Views
3 years ago

Full transcript of the interview - British Library - Sounds

Full transcript of the interview - British Library - Sounds

Theatre Archive Project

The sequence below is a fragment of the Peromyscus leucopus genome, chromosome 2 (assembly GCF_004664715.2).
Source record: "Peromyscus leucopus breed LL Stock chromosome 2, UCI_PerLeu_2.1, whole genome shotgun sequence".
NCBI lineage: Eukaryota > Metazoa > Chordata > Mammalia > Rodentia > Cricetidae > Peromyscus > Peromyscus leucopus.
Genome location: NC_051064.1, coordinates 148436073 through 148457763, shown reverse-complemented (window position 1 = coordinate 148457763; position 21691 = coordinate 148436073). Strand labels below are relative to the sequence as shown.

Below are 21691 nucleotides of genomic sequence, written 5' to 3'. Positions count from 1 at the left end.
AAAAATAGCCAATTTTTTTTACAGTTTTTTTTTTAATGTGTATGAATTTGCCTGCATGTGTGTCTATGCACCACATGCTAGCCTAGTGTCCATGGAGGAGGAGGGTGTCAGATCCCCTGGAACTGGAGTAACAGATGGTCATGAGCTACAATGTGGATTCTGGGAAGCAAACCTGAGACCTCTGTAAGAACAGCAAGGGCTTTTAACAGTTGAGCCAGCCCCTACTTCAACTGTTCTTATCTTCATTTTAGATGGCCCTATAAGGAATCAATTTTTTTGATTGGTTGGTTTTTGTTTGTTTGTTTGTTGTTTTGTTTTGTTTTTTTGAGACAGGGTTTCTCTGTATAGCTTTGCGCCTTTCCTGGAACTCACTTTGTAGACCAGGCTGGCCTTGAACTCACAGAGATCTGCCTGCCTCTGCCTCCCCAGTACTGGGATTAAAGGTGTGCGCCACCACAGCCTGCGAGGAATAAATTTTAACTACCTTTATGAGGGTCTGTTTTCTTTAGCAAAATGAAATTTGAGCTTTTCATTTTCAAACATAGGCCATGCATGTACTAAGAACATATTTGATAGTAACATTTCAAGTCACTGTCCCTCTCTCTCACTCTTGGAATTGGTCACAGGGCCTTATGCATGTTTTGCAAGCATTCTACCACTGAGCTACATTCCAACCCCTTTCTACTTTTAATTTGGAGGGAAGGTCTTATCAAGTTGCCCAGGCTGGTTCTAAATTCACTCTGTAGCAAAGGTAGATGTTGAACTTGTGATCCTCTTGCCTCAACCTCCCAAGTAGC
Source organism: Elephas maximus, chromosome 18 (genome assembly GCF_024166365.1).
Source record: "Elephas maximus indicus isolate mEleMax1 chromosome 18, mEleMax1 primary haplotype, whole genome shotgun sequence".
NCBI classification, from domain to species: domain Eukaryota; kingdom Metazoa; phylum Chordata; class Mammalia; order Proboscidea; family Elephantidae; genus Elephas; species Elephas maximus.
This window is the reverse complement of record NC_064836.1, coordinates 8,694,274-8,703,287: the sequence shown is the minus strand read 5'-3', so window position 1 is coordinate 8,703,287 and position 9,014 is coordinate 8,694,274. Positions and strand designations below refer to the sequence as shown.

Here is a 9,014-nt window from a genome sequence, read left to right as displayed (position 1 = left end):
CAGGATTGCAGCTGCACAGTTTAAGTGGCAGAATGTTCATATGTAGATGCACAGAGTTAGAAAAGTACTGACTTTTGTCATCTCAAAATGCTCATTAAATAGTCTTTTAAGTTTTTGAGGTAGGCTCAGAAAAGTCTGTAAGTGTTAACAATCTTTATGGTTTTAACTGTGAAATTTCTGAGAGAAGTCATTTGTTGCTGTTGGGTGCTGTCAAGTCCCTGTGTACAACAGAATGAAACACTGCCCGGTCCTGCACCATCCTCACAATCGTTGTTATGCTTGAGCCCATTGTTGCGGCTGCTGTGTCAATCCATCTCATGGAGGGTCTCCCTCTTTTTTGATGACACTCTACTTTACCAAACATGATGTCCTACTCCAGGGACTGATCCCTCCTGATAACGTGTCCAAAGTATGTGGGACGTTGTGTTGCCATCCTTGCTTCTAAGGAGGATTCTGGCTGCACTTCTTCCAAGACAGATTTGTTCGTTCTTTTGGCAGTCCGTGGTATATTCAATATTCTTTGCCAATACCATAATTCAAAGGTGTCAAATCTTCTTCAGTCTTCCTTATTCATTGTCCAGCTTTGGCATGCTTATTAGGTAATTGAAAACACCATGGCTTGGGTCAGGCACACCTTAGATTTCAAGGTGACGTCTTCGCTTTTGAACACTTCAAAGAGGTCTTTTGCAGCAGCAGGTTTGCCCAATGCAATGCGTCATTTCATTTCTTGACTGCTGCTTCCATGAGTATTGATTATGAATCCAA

Theatre Archive Project is of course how the National Theatre now works, it has this repertoire system, which makes it much easier to bring things in which are successful and things which are not so successful can come out. So they had the Production Manager, and they had two Stage Managers, and they had one Technical ASM which was me, and then about five or six of these Acting ASMs, who have all gone on to be directors and actors. [Laughs] I saw one on the television on Sunday evening, Donald Sumpter, he was in a television programme. I was thinking ‘Oh my goodness, I just remember when you were an ASM along beside me’. Anyway, my job was to get the props together in particular to do the sound effects, which today, of course, would be digital. They weren’t even on a looped tape, they were actually on something which was called a panatrope which was two big discs of sound effects or maybe a record if it was a music effect and you had to line up – it had a sort of arm that came out – and you lined up the needle on it exactly on the right sort-of marked spot so that it landed on the record that was going round at exactly the right moment. LT: Fascinating! ST: So I did that for the Autumn season, and in January a sort of disaster happened at Nottingham Playhouse, to one of the Stage Managers, he was called Peter, and he had to have an emergency appendix operation, he had to be rushed to hospital, and I had to take over his shows because I was the only person in all these Assistant Stage Managers who knew what to do because I was trained to do it, although it was quite nervewracking so I was asked to take over his shows and we had within the team somebody who was called a Student ASM who was a local girl, called Annie – still a dear, dear friend – she was training to be an apprentice, so I trained her to do all the sound effects, and everything that I did, and I took over his shows. That didn’t mean only running his shows in the evenings of course, he was rehearsing other shows to come into the repertoire, so I then had to take over doing his shows that were coming in, and he was very, very ill and it took him a long, long time to recover, I think he was gone about 8- 12 weeks, and at the end of these 12 weeks he decided not to come back and so I think it was by Easter, which is only like, under a year out of drama school they offered me the job of the second Stage Manager at Nottingham Playhouse – LT: That’s incredible! ST: In the midst of this illustrious company, you know, it was just, just amazing. I was 21, [laughs] so it was just an incredible, incredible thing, but it was a bit like jumping in at the deep end because I was working with some really fantastic actors, wonderful directors, wonderful designers but it was definitely a steep learning curve, as to know how to deal with some of these people but, I have the happiest, happiest memories of it, I’m still friends with many of the people who I was at Nottingham Playhouse with. Interestingly, here is a picture from the newspaper, and this is the picture of us when we first joined, actually there’s Donald Sumpter who I saw on the television the other night, he was one of the Assistant Stage Managers, over here I think this is somebody called Giles, no that was Giles Block, Giles Block went on to be the director at the Globe, this is Michael Rudman very, very famous director…there’s John Neville over there, Alfie Bass, Ursula Smith, here this [person] is called Alan Dosser he went on to be a great director, a television director. All these people have gone on to be the – this is Alec Guinness’ son – they have gone on to be really the sort-of heart of modern day theatre and I was just http://sounds.bl.uk Page 4 of 13